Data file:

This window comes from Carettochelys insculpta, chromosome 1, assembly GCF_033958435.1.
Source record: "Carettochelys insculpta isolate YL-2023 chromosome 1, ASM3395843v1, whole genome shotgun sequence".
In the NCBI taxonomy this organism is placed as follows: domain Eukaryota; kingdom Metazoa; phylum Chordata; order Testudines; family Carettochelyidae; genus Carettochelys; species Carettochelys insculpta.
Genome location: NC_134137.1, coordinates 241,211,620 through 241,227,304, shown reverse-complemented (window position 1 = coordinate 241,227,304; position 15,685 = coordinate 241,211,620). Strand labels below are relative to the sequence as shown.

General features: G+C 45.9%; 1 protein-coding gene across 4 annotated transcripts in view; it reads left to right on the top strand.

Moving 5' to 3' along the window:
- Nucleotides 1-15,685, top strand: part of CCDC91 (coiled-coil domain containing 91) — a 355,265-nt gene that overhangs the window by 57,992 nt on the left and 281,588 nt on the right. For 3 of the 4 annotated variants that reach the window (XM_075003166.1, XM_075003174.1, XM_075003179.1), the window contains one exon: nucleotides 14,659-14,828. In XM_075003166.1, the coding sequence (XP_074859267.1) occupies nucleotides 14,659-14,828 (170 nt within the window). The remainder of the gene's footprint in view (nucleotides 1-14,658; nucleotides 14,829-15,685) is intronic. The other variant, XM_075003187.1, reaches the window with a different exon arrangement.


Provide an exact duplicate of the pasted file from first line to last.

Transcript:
This window comes from Carettochelys insculpta, chromosome 1, assembly GCF_033958435.1.
Source record: "Carettochelys insculpta isolate YL-2023 chromosome 1, ASM3395843v1, whole genome shotgun sequence".
In the NCBI taxonomy this organism is placed as follows: domain Eukaryota; kingdom Metazoa; phylum Chordata; order Testudines; family Carettochelyidae; genus Carettochelys; species Carettochelys insculpta.
Genome location: NC_134137.1, coordinates 241,211,620 through 241,227,304, shown reverse-complemented (window position 1 = coordinate 241,227,304; position 15,685 = coordinate 241,211,620). Strand labels below are relative to the sequence as shown.

General features: G+C 45.9%; 1 protein-coding gene across 4 annotated transcripts in view; it reads left to right on the top strand.

Moving 5' to 3' along the window:
- Nucleotides 1-15,685, top strand: part of CCDC91 (coiled-coil domain containing 91) — a 355,265-nt gene that overhangs the window by 57,992 nt on the left and 281,588 nt on the right. For 3 of the 4 annotated variants that reach the window (XM_075003166.1, XM_075003174.1, XM_075003179.1), the window contains one exon: nucleotides 14,659-14,828. In XM_075003166.1, the coding sequence (XP_074859267.1) occupies nucleotides 14,659-14,828 (170 nt within the window). The remainder of the gene's footprint in view (nucleotides 1-14,658; nucleotides 14,829-15,685) is intronic. The other variant, XM_075003187.1, reaches the window with a different exon arrangement.